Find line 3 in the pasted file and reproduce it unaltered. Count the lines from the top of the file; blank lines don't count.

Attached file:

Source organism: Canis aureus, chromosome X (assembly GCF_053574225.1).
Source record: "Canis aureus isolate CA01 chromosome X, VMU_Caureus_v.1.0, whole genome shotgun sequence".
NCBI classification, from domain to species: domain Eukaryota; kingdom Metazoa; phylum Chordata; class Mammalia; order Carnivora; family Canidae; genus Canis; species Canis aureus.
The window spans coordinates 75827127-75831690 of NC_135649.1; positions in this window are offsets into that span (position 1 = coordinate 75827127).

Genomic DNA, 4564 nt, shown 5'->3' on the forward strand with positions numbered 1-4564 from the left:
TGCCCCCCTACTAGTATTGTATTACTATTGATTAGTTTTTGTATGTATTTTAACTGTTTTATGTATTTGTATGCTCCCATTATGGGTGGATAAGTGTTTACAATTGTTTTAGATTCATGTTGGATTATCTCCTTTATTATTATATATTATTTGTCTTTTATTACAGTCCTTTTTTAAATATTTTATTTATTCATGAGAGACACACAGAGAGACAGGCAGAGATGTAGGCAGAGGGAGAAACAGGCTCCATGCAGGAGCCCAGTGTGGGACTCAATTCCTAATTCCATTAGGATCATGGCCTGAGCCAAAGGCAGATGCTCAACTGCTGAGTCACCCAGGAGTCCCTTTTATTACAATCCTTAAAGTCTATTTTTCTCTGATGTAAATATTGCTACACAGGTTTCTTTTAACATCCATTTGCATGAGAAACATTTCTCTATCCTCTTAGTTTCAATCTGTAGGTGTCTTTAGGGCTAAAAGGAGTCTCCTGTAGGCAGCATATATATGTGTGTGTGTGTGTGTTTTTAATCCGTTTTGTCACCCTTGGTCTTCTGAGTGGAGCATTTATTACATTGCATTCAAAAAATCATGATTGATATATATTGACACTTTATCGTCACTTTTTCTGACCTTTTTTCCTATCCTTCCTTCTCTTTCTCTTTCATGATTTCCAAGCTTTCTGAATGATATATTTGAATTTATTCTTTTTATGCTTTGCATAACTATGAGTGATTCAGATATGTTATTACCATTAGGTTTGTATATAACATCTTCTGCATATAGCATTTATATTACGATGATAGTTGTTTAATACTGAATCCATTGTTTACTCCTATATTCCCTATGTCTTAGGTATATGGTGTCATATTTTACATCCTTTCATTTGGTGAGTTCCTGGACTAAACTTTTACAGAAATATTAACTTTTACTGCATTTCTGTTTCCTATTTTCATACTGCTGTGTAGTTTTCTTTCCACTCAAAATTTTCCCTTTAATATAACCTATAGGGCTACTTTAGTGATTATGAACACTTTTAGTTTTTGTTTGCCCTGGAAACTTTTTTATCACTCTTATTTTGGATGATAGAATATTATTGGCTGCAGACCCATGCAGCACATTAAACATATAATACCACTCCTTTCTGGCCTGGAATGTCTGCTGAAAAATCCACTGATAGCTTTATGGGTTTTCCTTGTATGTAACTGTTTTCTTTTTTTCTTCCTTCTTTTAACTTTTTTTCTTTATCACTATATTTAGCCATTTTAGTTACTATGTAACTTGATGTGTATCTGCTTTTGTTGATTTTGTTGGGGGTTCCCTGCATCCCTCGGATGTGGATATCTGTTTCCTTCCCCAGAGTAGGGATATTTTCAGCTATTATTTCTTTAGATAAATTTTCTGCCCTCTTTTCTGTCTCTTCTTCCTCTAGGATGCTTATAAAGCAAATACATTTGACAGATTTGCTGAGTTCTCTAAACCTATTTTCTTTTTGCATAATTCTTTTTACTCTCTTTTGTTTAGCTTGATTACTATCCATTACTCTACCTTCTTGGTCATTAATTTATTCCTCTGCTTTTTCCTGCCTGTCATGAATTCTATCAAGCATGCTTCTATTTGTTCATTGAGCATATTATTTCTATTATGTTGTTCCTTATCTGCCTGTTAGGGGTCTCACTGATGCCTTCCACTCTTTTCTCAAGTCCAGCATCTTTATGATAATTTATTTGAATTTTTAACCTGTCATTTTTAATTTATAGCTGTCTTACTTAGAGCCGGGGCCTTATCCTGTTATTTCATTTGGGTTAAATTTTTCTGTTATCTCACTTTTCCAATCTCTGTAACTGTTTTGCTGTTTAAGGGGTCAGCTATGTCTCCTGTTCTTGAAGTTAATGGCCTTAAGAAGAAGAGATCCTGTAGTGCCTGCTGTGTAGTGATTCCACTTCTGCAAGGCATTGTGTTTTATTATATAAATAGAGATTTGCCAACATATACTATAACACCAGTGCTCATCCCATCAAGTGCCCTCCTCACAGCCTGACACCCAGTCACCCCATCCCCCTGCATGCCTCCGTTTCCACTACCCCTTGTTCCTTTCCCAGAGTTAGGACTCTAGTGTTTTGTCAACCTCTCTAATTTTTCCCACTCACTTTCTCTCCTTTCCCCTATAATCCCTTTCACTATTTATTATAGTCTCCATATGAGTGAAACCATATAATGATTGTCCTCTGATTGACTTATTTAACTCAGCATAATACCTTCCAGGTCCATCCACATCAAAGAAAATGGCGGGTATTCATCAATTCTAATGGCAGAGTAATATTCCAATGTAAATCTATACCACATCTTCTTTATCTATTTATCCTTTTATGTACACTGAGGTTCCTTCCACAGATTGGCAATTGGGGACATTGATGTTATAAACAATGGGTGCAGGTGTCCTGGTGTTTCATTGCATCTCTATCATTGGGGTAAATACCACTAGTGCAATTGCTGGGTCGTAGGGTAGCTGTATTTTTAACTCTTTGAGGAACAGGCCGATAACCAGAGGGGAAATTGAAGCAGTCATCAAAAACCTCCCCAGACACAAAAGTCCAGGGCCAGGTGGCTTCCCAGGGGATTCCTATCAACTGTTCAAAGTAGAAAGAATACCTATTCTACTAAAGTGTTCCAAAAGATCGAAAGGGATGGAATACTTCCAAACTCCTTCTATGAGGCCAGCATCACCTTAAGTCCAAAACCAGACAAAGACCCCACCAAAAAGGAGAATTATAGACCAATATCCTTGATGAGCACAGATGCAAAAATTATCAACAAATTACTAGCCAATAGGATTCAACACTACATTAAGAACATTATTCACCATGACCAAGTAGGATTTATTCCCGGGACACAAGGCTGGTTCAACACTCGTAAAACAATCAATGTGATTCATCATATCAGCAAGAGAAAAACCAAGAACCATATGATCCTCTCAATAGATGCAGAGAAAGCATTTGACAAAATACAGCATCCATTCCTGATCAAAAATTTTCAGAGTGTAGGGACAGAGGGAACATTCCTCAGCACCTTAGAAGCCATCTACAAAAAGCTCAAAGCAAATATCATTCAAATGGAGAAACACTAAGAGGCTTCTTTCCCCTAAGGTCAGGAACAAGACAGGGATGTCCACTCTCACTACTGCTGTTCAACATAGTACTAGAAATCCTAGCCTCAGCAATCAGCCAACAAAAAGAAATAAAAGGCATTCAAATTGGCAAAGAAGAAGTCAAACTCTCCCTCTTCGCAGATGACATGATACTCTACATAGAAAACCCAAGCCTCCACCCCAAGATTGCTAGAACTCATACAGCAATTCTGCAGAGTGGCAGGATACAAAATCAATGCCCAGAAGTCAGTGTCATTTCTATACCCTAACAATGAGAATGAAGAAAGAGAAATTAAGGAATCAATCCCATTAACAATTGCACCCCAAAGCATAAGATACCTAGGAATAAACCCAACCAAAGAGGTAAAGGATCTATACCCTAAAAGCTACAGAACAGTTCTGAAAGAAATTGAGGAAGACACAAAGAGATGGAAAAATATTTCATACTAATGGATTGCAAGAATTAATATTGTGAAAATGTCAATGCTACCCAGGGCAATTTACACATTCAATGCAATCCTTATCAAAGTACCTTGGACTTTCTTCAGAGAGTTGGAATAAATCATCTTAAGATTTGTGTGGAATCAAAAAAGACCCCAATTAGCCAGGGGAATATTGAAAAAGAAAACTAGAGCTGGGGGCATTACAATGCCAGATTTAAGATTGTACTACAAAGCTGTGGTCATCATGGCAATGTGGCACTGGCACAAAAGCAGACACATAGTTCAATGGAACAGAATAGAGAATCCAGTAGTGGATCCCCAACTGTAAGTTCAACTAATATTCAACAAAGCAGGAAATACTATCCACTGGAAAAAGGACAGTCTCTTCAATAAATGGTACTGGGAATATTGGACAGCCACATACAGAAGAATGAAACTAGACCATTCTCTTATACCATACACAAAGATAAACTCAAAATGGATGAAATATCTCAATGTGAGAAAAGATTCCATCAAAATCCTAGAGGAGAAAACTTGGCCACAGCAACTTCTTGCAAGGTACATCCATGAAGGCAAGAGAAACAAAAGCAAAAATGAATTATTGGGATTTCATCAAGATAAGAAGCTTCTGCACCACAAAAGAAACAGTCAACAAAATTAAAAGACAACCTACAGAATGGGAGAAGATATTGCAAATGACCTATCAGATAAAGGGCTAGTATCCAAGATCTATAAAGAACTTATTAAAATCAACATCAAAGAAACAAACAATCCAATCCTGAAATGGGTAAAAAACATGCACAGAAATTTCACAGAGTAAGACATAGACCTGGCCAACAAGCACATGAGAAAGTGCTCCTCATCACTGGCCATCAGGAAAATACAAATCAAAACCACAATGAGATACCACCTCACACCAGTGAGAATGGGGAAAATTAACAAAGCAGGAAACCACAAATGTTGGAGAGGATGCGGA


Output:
NCBI classification, from domain to species: domain Eukaryota; kingdom Metazoa; phylum Chordata; class Mammalia; order Carnivora; family Canidae; genus Canis; species Canis aureus.